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  • Author: Shyam Saran
  • Publication Date: 11-2016
  • Content Type: Working Paper
  • Institution: Centre for Policy Research, India
  • Abstract: In the next decade, how US-China relations unfold will shape the external environment for countries like India. How does China perceive the Trump presidency?
  • Topic: International Relations, Bilateral Relations, Economy, Trump
  • Political Geography: China, South Asia, India, Asia, North America, United States of America
  • Author: Geetima Das Krishna, Ankit Bhardwaj
  • Publication Date: 02-2016
  • Content Type: Working Paper
  • Institution: Centre for Policy Research, India
  • Abstract: After three decades of double-digit growth, China is slowing as it is rebalancing its economy from export-driven to less-volatile domestic consumption driven economy. The paper looks at the impact of China slowdown on India through different channels. Even though India is usurping China as the fastest growing major economy in the world, Indian economy being a fifth of the Chinese economy and also less material intensive can hardly substitute for China as a global growth driver. China has emerged as the largest trading partner of India but India’s trade still remains less vulnerable to Chinese slowdown directly as India’s services exports account for as much as 50% of India’s overall exports (merchandise and services). On the other hand, China’s total FDI investment in India has been miniscule $1.2 billion till September 2015 and India’s infrastructure sector, with its massive investment needs, can be the natural destination for Chinese investments. India reaped the indirect benefit of lower commodity prices in terms of narrower CAD, softening inflation, lower interest rate, increased government fiscal bonanza, all of which contributed to greater macro-stability in India. It was also found that a 50bps decline in China’s growth rate is likely to lower India’s growth by 30bp in the short run.
  • Topic: International Trade and Finance, Bilateral Relations, Economy, Economic Growth, Regional Integration
  • Political Geography: China, South Asia, India, Asia
  • Author: Nimmi Kurian
  • Publication Date: 12-2016
  • Content Type: Special Report
  • Institution: Centre for Policy Research, India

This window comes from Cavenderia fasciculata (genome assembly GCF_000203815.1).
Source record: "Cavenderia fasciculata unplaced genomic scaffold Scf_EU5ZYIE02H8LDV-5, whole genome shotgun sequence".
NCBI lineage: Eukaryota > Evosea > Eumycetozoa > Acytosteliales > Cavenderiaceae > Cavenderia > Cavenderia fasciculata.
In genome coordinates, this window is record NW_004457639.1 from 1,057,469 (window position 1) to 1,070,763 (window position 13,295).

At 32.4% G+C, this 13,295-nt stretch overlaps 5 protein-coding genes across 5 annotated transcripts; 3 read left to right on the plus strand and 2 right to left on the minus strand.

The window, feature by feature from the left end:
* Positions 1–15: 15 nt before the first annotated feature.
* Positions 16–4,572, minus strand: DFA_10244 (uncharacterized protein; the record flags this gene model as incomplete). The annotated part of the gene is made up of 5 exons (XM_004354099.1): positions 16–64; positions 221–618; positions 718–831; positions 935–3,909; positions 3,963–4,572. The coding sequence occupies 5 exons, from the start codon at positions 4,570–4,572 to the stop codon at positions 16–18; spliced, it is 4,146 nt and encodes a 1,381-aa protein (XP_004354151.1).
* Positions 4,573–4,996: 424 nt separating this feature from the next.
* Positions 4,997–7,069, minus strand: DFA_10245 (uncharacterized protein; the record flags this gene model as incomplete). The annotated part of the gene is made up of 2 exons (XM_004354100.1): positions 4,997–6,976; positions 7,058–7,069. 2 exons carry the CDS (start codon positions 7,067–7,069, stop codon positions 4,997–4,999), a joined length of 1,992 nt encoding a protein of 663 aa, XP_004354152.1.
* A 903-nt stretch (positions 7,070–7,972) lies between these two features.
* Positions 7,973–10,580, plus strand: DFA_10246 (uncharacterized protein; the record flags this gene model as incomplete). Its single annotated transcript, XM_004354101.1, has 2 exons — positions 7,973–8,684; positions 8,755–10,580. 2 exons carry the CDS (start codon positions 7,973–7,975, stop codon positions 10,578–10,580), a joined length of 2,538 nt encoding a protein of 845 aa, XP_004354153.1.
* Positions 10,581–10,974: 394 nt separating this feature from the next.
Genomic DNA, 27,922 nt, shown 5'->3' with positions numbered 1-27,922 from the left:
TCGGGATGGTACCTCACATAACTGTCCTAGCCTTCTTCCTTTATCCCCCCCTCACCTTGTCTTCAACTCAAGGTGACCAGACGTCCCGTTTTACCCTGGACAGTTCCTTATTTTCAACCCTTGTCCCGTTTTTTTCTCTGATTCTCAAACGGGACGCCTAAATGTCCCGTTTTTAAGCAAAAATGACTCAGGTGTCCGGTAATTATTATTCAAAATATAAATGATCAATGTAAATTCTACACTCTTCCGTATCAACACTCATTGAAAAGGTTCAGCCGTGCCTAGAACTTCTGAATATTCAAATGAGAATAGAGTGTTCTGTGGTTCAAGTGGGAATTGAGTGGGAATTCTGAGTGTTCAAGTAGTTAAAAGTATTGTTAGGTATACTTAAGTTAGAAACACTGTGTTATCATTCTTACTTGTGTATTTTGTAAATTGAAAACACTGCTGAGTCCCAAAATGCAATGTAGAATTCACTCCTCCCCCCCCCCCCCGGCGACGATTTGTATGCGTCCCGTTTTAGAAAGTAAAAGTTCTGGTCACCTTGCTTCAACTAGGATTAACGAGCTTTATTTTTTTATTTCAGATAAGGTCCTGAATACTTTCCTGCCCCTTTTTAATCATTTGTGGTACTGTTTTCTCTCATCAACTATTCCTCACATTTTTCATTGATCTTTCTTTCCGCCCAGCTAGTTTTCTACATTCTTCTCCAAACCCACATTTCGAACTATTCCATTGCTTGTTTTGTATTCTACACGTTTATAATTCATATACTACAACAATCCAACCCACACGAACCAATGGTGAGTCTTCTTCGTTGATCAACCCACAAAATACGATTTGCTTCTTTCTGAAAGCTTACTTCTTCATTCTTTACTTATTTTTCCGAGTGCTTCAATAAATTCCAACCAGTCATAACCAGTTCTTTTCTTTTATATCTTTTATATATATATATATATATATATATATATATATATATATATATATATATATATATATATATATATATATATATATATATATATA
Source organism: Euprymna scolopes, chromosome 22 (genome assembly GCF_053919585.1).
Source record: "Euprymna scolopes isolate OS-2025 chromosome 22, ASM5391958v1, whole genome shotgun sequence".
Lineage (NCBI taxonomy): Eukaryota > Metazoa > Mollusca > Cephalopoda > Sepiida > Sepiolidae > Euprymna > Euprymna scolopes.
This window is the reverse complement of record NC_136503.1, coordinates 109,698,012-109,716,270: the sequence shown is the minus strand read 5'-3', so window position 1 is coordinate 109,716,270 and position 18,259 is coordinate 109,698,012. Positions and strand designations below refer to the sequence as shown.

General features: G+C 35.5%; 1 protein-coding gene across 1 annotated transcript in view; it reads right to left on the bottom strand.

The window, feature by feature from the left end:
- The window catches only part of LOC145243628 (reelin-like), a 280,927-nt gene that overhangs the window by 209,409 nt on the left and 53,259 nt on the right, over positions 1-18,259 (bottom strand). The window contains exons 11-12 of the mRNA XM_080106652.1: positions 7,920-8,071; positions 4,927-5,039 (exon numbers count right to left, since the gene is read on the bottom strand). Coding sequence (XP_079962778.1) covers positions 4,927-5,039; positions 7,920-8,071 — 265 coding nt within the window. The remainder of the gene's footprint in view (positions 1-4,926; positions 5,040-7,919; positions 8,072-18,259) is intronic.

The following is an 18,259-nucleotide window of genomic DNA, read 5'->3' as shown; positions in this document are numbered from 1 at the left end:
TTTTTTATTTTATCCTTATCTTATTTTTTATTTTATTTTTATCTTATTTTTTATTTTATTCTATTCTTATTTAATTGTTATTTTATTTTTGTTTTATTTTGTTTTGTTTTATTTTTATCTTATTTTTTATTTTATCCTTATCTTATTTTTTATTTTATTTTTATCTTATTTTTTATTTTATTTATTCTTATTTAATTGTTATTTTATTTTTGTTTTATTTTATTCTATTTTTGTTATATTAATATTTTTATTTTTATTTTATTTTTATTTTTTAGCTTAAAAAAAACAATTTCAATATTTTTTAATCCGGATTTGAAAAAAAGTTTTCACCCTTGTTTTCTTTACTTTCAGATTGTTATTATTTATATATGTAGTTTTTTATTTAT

• Abstract: China’s One Belt One Road Initiative has virtually been a lightning rod for divisive debate and a polarised narrative since it was announced in 2013. For India, it has been the proverbial elephant in the room, as it awkwardly swings between willful pretence and wishful erasure. The policy brief looks at the clues this initiative could offer on the likely drivers of China’s economic diplomacy in the region. There could be three signals for India to watch out for. A clear pointer is the growing role of domestic determinants in setting the direction and pace of China’s regional economic engagement. Another pointer could be China’s role in shaping and defining Asia’s new institutional financial architecture. Lastly, the initiative could be a signal of how China is likely to engage with the larger questions of benefit sharing, trade-offs and the allocation of risks and burdens in subregional Asia.
  • Topic: Diplomacy, International Trade and Finance, Regional Cooperation, Infrastructure, Economic Growth, Soft Power
  • Political Geography: China, South Asia, India, Asia
  • Author: Nimmi Kurian
  • Publication Date: 01-2016
  • Content Type: Special Report
  • Institution: Centre for Policy Research, India
  • Abstract: China’s growing water thirst lends an urgency to understand China’s resource choices, the possible conditions under which it is likely to exercise these choices and the ripple effects these are likely to have across the borders. While overinterpretation and hysteria has tended to take the place of informed scholarship and media, India’s official narrative has largely tended to downplay many of these concerns. The paper argues that the debate has also unwittingly ended up being a single-issue debate fixated on water diversion, in the process inadvertently diverting attention away from other equally important issues. Can we frame the water debate with China in ways that can create institutional entry points for a whole set of missing issues that are currently invisible to the mainstream policy and research gaze? India and China’s willingness to begin a subregional conversation on regional public goods could pave the way to designing norms of benefit sharing, negotiating trade-offs, and allocating risks and burdens on collective goods and bads in the region.
  • Topic: International Relations, Regional Cooperation, Natural Resources, Water, Negotiation
  • Political Geography: China, South Asia, India, Asia